When you think about owning a dog, how much it costs doesn’t usually come to mind.
by guest blogger, Andy Kearns
When you think about owning a dog, the first thing that likely comes to mind is playing fetch with your puppy or going on long walks together. When you own a pet, they become a family member and are a source of many great moments and memories.
But dogs are expensive, and no matter how much you might want to bring one home, you need to consider whether you can afford to be a responsible pet owner.
After all, the costs of a dog go well beyond just the adoption or breeder’s fee. You’ll also have to pay for food, toys, vet bills, training, and a host of other things that can add up from $500 to well over $1,000 per year.
So, before you pick out your next puppy, read on to make sure you can set aside enough each month to take proper care of your pup.
When it comes to owning a dog, there are both one-time fees, like the cost of spaying and neutering your pet, and recurring fees like the cost of annual check-ups.
Here’s a breakdown of what to expect:
Cost of Purchasing a Dog
Whether you adopt your dog from the local shelter, breed rescue, or buy a puppy from an ethical breeder, adding a dog to your family will cost you.
Adoption is likely the cheapest and ethical way to bring a new pup into your home. While many think adopting a dog is free, it can cost anywhere from $70-$300.
If you decide to buy a dog, you can purchase a purebred or a non-purebred. A non-purebred can range in price significantly. Pet stores might make you pay up to $1,000, but you could find a pet owner eager to get rid of the puppies their dog just had for free.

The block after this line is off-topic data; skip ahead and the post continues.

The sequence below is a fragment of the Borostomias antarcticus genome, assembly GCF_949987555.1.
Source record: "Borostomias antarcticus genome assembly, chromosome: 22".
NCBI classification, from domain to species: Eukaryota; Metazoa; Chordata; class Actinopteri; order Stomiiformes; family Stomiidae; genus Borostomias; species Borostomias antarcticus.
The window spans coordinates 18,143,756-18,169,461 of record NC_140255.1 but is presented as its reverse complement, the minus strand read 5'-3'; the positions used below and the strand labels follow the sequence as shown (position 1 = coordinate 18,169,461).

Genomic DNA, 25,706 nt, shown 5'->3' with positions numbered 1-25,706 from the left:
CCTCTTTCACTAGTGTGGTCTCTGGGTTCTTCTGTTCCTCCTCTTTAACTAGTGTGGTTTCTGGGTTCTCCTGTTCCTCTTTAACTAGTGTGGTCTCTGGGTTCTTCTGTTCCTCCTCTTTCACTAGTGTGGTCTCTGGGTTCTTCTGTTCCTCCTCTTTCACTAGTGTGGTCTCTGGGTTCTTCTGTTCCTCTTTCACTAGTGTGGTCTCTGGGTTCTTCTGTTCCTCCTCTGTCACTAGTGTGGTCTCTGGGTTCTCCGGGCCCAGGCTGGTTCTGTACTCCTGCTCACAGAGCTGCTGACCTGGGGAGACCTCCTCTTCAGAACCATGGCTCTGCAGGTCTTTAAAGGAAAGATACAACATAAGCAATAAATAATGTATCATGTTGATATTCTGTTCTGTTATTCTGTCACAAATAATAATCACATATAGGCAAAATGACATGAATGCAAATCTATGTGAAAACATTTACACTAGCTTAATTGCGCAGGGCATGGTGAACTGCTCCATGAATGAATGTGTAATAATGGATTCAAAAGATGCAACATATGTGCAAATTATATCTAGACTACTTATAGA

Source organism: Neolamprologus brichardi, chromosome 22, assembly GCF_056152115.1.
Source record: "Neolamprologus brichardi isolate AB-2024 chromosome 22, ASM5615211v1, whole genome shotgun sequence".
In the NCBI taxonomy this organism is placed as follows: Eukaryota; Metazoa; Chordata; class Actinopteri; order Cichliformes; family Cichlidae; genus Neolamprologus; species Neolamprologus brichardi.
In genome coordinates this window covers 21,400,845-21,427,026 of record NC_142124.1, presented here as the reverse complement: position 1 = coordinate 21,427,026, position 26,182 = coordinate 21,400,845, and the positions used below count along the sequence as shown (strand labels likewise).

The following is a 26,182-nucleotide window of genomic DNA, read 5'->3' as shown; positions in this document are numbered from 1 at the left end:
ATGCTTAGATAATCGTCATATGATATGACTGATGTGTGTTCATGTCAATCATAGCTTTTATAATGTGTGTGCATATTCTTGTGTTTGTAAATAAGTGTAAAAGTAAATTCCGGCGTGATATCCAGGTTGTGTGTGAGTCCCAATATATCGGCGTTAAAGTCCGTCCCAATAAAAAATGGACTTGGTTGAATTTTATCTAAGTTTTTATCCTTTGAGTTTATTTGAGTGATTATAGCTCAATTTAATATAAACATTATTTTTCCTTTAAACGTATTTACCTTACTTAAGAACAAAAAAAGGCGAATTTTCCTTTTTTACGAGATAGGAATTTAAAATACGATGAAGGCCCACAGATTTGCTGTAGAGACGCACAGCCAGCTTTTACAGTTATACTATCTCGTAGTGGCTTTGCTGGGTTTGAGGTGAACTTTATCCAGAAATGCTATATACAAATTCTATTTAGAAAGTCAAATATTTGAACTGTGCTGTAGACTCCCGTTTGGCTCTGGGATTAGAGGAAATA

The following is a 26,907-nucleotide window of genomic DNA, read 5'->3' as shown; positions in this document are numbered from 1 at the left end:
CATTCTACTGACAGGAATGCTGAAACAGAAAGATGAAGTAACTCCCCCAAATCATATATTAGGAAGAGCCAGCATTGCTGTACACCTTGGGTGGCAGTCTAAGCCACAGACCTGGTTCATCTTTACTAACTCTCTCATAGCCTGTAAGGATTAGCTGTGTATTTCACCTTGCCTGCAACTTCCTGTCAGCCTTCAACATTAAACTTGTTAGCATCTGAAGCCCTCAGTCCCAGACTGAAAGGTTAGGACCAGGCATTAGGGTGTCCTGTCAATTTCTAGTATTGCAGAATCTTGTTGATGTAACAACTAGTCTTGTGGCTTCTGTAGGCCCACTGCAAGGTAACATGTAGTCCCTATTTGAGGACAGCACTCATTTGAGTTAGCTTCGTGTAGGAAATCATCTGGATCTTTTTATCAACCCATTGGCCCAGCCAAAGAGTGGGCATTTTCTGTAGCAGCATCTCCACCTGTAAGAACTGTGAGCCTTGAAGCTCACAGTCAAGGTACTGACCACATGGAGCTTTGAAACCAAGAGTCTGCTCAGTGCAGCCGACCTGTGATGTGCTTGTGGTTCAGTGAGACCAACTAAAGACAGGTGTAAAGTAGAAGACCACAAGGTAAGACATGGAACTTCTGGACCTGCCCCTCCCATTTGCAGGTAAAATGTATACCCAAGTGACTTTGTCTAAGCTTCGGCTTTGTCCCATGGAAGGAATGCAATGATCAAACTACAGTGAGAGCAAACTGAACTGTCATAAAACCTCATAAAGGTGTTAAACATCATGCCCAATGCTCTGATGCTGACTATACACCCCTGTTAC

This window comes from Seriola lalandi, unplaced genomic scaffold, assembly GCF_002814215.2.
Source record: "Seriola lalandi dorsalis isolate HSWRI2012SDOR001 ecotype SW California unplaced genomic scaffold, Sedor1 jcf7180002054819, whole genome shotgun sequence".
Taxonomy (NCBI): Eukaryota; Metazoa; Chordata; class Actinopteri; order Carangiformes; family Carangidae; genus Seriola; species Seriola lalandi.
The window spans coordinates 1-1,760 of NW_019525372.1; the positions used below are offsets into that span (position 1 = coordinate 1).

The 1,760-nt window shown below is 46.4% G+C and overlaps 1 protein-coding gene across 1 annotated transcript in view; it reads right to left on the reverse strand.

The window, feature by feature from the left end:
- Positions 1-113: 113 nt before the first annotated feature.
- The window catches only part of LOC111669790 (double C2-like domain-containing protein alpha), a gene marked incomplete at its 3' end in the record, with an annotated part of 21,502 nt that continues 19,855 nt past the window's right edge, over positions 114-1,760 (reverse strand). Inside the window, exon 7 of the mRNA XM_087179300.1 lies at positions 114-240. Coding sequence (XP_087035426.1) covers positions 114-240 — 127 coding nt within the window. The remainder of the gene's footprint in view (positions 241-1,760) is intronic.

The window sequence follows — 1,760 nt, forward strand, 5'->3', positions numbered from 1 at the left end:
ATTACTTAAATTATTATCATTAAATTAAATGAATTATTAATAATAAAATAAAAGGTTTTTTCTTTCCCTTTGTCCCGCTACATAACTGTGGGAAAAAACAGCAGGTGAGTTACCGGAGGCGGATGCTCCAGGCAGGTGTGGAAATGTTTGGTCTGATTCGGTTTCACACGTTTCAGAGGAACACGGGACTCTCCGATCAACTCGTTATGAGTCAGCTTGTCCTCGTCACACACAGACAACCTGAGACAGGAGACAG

If you’re looking to buy a purebred, your costs will vary significantly depending on the breed, but they tend to be more expensive and cost upwards of $1,000.
Several costs to dog ownership come up only once, but they can still add up.
For example, you’ll need to pay for spaying or neutering your pet so that you don’t get surprised with an unexpected litter of puppies. An initial medical exam will also set you back and is essential for your vet to diagnose any existing conditions your pet might have.
You’ll also need to buy items like a collar and leash, a crate, and flea prevention, which can all add up.
Annual and Monthly Costs
There are also monthly or annual costs involved in owning a dog. Petfinder broke down these expenses and discovered that it would set you back a minimum of $395 to own a dog in the first year and a minimum of $326 every year after. How much you’ll pay will likely depend on the size of your dog and its individual needs.
They estimate that food can cost anywhere from $120 to $550 per year, treats and toys can cost $50 to $300 per year, and routine care like vaccines or grooming can cost $100 to $350 per year.
If you don’t have pet insurance, you’ll have to pay out of pocket for every injury or sickness, which could add up quickly. If you decide to get pet insurance, it can cost anywhere from $15 to well over $100 per month, depending on the provider and your pet’s age, breed, and location.
Can you Afford a Dog?
You love the idea of having a dog that greets you excitedly at the door each evening, but owning a pet is also an expensive responsibility. That’s why it’s essential you know what you’re getting into before you bring a dog into your home.
The expenses outlined above reflect minimum essential costs, and the actual cost of owning a dog could be much more depending on your dog, its health, and its breed. There are also other expenses that your dog might have. For example, we don’t consider prescription medication or the cost of replacing your furniture after your puppy destroys it.
If you make sure you have enough in your budget to cover the costs of being a pet owner and set aside a little extra just in case, you’ll be fine. That way, you’ll be able to enjoy your time with your new puppy and always know you can take care of them.
about the author
Andy Kearns is a Content Associate for LendEDU and works to produce personal finance content to help educate consumers across the globe. You can find Andy cheering on the Lakers or somewhere on a beach when he’s not writing.